TV Program Transcript
TONY JONES: Back now to the day's developments in Israel and Iraq.
The assassination of Hamas leader Dr Abdel-Aziz Rantissi at the weekend has unleashed rage and fury on the streets of Gaza just days after President George W Bush backed Israel's sovereignty over West Bank settlements in return for a total pull-out of settlers from the Gaza Strip.
In Iraq, meanwhile, troops from Spain are preparing to go home just as America has announced the death of its 700th soldier in fighting there.
Well, joining me now is Robert Fisk.
He's a correspondent for the British newspaper the 'Independent' and is a 25-year veteran of reporting from the Middle East.
Robert Fisk, thanks for joining us.
ROBERT FISK, WRITER & JOURNALIST: Thank you.
TONY JONES: Let's start with Iraq if we can and the immense problems the United States now faces in handing the country back to Iraqis.
Just to start with that, anyway.
The June 30th deadline now looks like it's going to be postponed.
What will be the consequences if it is?
ROBERT FISK: Nothing.
The handover is basically a fraud.
The governing council, which is appointed by the Americans, and which is the Iraqi Government at the moment would merely be handing over to another group of American-picked Iraqis.
They're not democratically elected, the new institution, whatever it is.
We don't even know what it's going to be.
I notice that when President Bush gave his press conference three days ago, he said that Mr Brahimi was working on that, referring to Lakhdar Brahimi, the former Algerian foreign minister who's special envoy to Iraq for the UN's Kofi Annan, but Mr Brahimi found that quite a surprise.
He's not trying to put together a future government - he's trying to arrange elections and that may not be until next year.
Even if there was a democratically elected government to hand over sovereignty to, which is there not, the sovereignty doesn't mean anything because under the laws that Paul Bremer, the US proconsul in Baghdad has already enacted for post June 30, all the Iraqi security forces will be commanded by United States officers, so that's not a handover of sovereignty.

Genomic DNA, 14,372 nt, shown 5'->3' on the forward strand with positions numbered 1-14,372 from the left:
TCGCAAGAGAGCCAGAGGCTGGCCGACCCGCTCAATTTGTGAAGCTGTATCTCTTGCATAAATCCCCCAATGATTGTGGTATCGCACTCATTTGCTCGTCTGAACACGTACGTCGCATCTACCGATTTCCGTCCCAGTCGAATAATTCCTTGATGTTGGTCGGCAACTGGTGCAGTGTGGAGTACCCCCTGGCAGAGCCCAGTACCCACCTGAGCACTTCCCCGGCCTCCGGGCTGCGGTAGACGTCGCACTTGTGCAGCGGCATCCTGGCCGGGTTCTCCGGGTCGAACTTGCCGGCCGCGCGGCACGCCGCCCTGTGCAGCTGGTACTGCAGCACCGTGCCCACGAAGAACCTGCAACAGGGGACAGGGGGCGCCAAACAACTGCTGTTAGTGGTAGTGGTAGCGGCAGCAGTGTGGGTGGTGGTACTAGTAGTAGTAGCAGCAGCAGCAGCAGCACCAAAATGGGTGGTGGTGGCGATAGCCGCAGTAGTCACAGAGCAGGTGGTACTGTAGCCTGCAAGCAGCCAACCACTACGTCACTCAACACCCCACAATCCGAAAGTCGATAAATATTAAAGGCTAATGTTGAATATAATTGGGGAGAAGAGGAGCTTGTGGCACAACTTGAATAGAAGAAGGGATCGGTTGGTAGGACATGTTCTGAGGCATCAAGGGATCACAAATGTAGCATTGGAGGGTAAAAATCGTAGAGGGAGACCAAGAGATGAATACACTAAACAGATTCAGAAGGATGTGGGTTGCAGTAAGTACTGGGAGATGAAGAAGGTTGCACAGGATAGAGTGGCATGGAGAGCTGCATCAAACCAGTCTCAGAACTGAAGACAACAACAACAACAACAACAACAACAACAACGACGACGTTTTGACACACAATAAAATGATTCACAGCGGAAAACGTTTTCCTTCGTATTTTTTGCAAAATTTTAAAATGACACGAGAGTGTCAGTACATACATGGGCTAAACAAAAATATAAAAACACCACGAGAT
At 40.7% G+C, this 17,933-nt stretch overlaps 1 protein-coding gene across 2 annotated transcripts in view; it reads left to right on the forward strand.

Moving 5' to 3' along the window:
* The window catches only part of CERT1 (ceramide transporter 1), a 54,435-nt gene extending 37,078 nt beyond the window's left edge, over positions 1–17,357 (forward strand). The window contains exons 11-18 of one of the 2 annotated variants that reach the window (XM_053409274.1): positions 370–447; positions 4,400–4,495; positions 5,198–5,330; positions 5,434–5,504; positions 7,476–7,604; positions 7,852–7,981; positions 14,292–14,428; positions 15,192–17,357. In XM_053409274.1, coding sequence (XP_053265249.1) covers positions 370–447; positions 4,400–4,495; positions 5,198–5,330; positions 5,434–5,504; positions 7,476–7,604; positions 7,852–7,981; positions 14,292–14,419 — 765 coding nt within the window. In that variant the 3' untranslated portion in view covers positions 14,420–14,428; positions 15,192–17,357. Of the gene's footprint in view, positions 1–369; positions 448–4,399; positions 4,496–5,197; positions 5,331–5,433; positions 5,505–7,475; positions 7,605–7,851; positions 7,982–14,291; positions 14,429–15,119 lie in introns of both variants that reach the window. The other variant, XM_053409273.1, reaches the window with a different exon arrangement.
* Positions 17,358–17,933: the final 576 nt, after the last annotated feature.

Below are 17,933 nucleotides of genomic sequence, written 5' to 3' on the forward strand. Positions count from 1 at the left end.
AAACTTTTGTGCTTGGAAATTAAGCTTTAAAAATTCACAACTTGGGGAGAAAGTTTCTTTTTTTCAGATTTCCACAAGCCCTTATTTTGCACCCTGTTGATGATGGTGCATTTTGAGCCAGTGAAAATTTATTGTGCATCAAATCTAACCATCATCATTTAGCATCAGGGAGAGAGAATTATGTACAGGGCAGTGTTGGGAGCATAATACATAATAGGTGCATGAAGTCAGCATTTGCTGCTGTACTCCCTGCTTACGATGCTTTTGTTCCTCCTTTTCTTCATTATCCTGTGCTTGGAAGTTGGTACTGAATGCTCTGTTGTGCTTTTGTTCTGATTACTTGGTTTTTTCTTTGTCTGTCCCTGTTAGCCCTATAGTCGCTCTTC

TONY JONES: The Americans obviously were putting a lot of faith in Mr Brahimi performing some kind of miracle.
You think that's not going to happen.
Could, however, the United Nations be under much more pressure now to get seriously involved in perhaps taking over the administration of Iraq?
ROBERT FISK: Well, the poor old UN.
You know, when we wanted to rush into war, we batted the UN donkey around the ear and told them it wasn't standing up enough and now we're trying to drag the old UN donkey to save us in Iraq because after all we realize it's all gone wrong.
I don't think that the UN is going to go into Iraq on June 30.
I cannot see the end, or the depth, to which the current bloodshed is going.
I can't see a way out at the moment.
Ultimately, I think it will have to be - if it's not just going to be an abandoned Iraq with Iraqis trying to run it, I think it would be - it has to be Arab force, an Arab league force.
We're going to have to see Syrians in there, Emirates, the Saudis, Egyptians, but even that will start to fracture and fragment across the Arab world in the Middle East.
I simply can't see a way out, when you build a war on illusions and fantasies and you don't get international mandate to run it, then your occupation will fail.
The British occupation in Iraq took three years to fail between 1917 and 1920.
It took us, the British, three years to unite the Shiites and the Sunnis behind us.
It's quite an achievement - the Americans have managed to unite the Shiites and the Sunnis against them in just one year.
TONY JONES: I'll come specifically to that possibility in a moment.
First, let's look at the immediate crisis faced by the US administrator, Paul Bremer, in Najaf.
The Americans have already said they're going to kill or capture Moqtada al-Sadr.
What will happen if they go into Najaf with guns blazing?
ROBERT FISK: I don't think they will.
I think that there's a kind of discontinuation of serious political relations between Bremer and the US military.
Because what Bremer says and sometimes what Bush says doesn't bear any relation to what people like Brigadier General Mark Kimmitt, the deputy chief of US operations in Iraq, or General Sanchez for that matter actually say.
I don't think Bremer ordered anyone to arrest or kill, certainly arrest but not necessarily kill, Moqtada al-Sadr.
But the direct result of what the Americans have said is quite simple.